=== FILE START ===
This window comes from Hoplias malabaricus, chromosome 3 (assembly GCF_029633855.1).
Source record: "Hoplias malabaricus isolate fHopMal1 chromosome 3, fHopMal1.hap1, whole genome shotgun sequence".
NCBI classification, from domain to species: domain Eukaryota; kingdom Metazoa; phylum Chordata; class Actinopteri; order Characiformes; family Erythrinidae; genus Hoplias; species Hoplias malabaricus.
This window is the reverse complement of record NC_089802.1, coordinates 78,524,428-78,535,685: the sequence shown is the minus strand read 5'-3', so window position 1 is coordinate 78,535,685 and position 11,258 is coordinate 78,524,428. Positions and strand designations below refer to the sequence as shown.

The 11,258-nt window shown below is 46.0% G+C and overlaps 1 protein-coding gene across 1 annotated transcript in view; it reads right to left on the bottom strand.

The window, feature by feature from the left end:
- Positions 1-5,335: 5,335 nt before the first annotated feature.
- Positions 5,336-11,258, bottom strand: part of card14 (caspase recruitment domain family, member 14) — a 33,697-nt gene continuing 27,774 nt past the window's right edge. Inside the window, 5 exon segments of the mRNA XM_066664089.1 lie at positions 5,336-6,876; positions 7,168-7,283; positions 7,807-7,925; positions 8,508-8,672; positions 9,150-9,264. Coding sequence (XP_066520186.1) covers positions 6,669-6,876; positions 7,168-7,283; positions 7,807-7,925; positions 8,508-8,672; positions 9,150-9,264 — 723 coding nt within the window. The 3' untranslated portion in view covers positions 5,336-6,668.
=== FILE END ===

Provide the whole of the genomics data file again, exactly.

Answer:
This window comes from Hoplias malabaricus, chromosome 3 (assembly GCF_029633855.1).
Source record: "Hoplias malabaricus isolate fHopMal1 chromosome 3, fHopMal1.hap1, whole genome shotgun sequence".
NCBI classification, from domain to species: domain Eukaryota; kingdom Metazoa; phylum Chordata; class Actinopteri; order Characiformes; family Erythrinidae; genus Hoplias; species Hoplias malabaricus.
This window is the reverse complement of record NC_089802.1, coordinates 78,524,428-78,535,685: the sequence shown is the minus strand read 5'-3', so window position 1 is coordinate 78,535,685 and position 11,258 is coordinate 78,524,428. Positions and strand designations below refer to the sequence as shown.

The 11,258-nt window shown below is 46.0% G+C and overlaps 1 protein-coding gene across 1 annotated transcript in view; it reads right to left on the bottom strand.

The window, feature by feature from the left end:
- Positions 1-5,335: 5,335 nt before the first annotated feature.
- Positions 5,336-11,258, bottom strand: part of card14 (caspase recruitment domain family, member 14) — a 33,697-nt gene continuing 27,774 nt past the window's right edge. Inside the window, 5 exon segments of the mRNA XM_066664089.1 lie at positions 5,336-6,876; positions 7,168-7,283; positions 7,807-7,925; positions 8,508-8,672; positions 9,150-9,264. Coding sequence (XP_066520186.1) covers positions 6,669-6,876; positions 7,168-7,283; positions 7,807-7,925; positions 8,508-8,672; positions 9,150-9,264 — 723 coding nt within the window. The 3' untranslated portion in view covers positions 5,336-6,668.